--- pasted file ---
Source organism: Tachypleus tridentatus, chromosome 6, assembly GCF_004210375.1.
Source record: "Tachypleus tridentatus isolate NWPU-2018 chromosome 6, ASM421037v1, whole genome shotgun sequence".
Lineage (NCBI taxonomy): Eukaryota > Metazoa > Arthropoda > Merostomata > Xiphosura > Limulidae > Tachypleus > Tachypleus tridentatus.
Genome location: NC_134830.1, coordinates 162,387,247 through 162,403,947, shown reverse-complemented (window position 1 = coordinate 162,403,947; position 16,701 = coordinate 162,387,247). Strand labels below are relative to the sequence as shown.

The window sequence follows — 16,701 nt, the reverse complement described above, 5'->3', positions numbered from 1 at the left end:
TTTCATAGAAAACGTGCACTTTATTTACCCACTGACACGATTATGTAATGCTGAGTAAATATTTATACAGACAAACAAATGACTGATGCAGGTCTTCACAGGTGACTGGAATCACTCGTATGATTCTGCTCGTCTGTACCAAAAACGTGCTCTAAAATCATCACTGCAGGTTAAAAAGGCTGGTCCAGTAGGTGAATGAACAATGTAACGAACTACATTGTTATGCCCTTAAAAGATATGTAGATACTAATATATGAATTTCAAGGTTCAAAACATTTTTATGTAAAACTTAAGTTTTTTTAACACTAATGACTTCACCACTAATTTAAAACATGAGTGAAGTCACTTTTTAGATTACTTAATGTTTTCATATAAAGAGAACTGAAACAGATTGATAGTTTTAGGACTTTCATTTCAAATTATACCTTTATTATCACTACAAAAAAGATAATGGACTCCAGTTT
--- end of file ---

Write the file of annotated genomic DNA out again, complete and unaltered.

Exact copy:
Source organism: Tachypleus tridentatus, chromosome 6, assembly GCF_004210375.1.
Source record: "Tachypleus tridentatus isolate NWPU-2018 chromosome 6, ASM421037v1, whole genome shotgun sequence".
Lineage (NCBI taxonomy): Eukaryota > Metazoa > Arthropoda > Merostomata > Xiphosura > Limulidae > Tachypleus > Tachypleus tridentatus.
Genome location: NC_134830.1, coordinates 162,387,247 through 162,403,947, shown reverse-complemented (window position 1 = coordinate 162,403,947; position 16,701 = coordinate 162,387,247). Strand labels below are relative to the sequence as shown.

The window sequence follows — 16,701 nt, the reverse complement described above, 5'->3', positions numbered from 1 at the left end:
TTTCATAGAAAACGTGCACTTTATTTACCCACTGACACGATTATGTAATGCTGAGTAAATATTTATACAGACAAACAAATGACTGATGCAGGTCTTCACAGGTGACTGGAATCACTCGTATGATTCTGCTCGTCTGTACCAAAAACGTGCTCTAAAATCATCACTGCAGGTTAAAAAGGCTGGTCCAGTAGGTGAATGAACAATGTAACGAACTACATTGTTATGCCCTTAAAAGATATGTAGATACTAATATATGAATTTCAAGGTTCAAAACATTTTTATGTAAAACTTAAGTTTTTTTAACACTAATGACTTCACCACTAATTTAAAACATGAGTGAAGTCACTTTTTAGATTACTTAATGTTTTCATATAAAGAGAACTGAAACAGATTGATAGTTTTAGGACTTTCATTTCAAATTATACCTTTATTATCACTACAAAAAAGATAATGGACTCCAGTTT